If a union is recognised or employers have a staff consultative body, employers should seek engagement and input on their proposals.
Employers should establish a register of who has contracted or thinks that they have contracted COVID-19. It will be important to identify if any individuals who perform health and safety functions (eg, first aiders or fire chiefs) are absent and need temporary replacement.
Employers should provide a mechanism through which employees can raise questions or make suggestions.
Employers should establish a plan for who will return to the workplace and when. They must work through business-critical roles and those which are necessary to enable proper functioning of the workplace (eg, facilities, IT, cleaning, post room and reprographics teams). Employers may wish to exclude vulnerable employees and seek volunteers initially. Employers will need to designate named persons who will manage the process of which employees will be returning and in what teams so as to ensure that physical distancing can be maintained.
If employers will require certain roles or numbers of people to return, it will be important to establish how the selection will be carried out to avoid any discrimination or other issues of unfairness which could lead to claims. If preferential treatment is given to those with caring responsibilities or those who live with vulnerable people, employers must consider the impact that this may have on those who are required to return to the workplace and who may end up shouldering the burden of increased work.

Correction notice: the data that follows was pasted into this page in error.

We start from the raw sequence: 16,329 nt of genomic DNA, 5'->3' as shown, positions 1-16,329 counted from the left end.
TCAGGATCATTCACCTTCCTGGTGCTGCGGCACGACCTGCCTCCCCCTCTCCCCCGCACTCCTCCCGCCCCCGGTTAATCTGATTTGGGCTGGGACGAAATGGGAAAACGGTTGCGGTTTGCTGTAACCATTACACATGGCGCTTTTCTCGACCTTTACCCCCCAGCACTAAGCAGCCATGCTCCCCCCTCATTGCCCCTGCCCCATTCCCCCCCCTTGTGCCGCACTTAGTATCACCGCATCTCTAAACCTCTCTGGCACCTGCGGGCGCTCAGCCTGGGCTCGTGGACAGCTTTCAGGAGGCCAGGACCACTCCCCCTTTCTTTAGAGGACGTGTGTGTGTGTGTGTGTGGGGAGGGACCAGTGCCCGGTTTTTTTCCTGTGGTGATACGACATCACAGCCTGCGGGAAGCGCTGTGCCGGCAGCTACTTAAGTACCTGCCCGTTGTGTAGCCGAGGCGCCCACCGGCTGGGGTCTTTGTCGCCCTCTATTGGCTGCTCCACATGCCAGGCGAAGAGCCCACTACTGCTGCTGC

This should involve:
Employers should review their plan in light of further government guidance. They must continue to monitor the effectiveness of the policies and procedures that they have developed and adapt and revise them as necessary.
With any return to work likely to be gradual and phased, it is anticipated that staff will continue to need to work from home for a prolonged period.
Employers have the same health and safety obligations to those who work from home as at their premises. Employers should consider:
During the COVID-19 crisis, many employees, especially those who do not work from home regularly, will not be appropriately set up to do so. While this may not pose a significant problem in the short term, the longer that homeworking continues, the greater the risk. In the event of prolonged periods of homeworking, employers that require their employees to use display screen equipment should ask employees to undertake display screen and desk risk assessments, including:
When staff return to the workplace, employers may wish to provide them with updated eye tests or offer such tests on request.
For further information on this topic please contact Síobhra Rush at Lewis Silkin Ireland by telephone (+353 1566 9876) or email (email@example.com). The Lewis Silkin Ireland website can be accessed at www.lewissilkin.com/en/ireland.
The materials contained on this website are for general information purposes only and are subject to the disclaimer.